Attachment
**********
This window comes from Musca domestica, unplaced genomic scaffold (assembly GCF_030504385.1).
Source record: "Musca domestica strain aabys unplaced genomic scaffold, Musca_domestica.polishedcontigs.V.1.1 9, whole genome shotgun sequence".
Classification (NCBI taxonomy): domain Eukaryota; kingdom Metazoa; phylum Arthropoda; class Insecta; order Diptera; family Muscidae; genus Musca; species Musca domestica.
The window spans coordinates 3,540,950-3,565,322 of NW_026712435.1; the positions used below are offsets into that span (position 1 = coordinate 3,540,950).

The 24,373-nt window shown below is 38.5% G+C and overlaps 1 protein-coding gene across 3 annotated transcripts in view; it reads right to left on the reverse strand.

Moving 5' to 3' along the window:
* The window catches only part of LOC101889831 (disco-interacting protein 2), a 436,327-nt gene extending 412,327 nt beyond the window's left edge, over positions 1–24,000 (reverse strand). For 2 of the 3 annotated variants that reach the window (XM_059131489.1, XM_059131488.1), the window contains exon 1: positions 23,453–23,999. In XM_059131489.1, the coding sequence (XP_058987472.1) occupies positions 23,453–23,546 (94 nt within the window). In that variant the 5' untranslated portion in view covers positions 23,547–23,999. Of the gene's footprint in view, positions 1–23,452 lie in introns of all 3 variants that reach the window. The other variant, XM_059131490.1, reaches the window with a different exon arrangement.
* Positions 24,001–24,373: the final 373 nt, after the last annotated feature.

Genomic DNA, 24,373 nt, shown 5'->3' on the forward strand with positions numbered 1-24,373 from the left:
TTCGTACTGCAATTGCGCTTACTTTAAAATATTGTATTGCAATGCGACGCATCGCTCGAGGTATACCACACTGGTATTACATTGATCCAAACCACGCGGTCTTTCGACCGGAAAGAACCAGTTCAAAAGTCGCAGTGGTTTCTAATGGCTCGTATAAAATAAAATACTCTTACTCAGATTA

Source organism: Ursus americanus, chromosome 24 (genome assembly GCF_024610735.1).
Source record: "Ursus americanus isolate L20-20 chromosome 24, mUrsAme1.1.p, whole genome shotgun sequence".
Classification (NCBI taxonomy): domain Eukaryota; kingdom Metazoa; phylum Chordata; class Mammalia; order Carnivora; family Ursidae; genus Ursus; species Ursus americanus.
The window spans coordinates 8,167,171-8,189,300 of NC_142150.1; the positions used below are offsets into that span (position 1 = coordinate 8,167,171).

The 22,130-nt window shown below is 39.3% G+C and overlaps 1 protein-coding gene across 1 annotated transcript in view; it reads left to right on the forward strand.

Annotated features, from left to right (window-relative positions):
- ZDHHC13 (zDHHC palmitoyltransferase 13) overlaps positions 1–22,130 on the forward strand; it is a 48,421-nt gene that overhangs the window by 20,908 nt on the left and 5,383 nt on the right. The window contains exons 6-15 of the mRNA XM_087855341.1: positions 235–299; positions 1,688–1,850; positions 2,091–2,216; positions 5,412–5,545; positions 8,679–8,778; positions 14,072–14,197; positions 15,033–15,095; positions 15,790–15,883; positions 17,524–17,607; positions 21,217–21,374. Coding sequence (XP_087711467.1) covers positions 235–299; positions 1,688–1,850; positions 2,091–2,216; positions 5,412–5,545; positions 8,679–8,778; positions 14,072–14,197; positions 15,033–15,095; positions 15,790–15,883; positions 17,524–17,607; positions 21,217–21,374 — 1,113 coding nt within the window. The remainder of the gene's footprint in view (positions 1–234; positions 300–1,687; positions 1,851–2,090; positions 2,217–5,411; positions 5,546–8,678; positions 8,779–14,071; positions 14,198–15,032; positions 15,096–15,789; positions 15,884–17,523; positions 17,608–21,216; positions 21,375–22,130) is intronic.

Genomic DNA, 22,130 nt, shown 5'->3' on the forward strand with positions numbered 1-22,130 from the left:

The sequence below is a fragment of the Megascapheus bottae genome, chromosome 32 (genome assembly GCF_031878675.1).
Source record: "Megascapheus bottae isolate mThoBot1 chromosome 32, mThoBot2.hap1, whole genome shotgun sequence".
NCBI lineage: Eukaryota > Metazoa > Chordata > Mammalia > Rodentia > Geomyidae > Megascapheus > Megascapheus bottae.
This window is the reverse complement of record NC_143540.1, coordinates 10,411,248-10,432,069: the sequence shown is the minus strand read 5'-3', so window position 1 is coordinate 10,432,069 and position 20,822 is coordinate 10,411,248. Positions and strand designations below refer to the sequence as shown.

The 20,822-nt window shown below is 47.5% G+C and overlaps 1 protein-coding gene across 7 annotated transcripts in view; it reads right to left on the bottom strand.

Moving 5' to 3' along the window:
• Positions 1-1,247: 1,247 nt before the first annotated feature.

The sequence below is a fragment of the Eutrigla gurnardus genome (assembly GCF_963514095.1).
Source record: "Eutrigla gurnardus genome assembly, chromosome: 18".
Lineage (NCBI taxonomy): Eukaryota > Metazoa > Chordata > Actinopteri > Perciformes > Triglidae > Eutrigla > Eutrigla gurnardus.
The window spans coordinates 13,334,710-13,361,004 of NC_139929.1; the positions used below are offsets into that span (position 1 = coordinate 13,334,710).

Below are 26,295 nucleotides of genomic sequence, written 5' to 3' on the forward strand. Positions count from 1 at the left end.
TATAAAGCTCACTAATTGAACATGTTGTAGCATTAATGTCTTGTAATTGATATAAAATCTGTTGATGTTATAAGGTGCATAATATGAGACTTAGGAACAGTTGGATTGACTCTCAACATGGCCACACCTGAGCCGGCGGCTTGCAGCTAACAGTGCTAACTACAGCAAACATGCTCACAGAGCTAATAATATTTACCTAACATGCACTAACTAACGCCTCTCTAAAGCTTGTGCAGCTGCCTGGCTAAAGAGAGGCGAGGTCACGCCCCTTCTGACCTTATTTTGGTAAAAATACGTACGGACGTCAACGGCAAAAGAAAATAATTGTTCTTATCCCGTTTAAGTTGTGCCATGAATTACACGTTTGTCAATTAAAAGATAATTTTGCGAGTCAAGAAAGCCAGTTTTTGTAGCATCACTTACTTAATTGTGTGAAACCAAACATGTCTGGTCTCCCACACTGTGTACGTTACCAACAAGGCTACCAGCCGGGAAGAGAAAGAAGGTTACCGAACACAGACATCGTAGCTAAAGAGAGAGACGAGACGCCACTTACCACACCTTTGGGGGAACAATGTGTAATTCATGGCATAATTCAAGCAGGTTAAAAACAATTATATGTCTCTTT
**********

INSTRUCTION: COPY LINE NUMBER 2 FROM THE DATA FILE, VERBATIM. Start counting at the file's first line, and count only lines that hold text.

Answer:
Source record: "Musca domestica strain aabys unplaced genomic scaffold, Musca_domestica.polishedcontigs.V.1.1 9, whole genome shotgun sequence".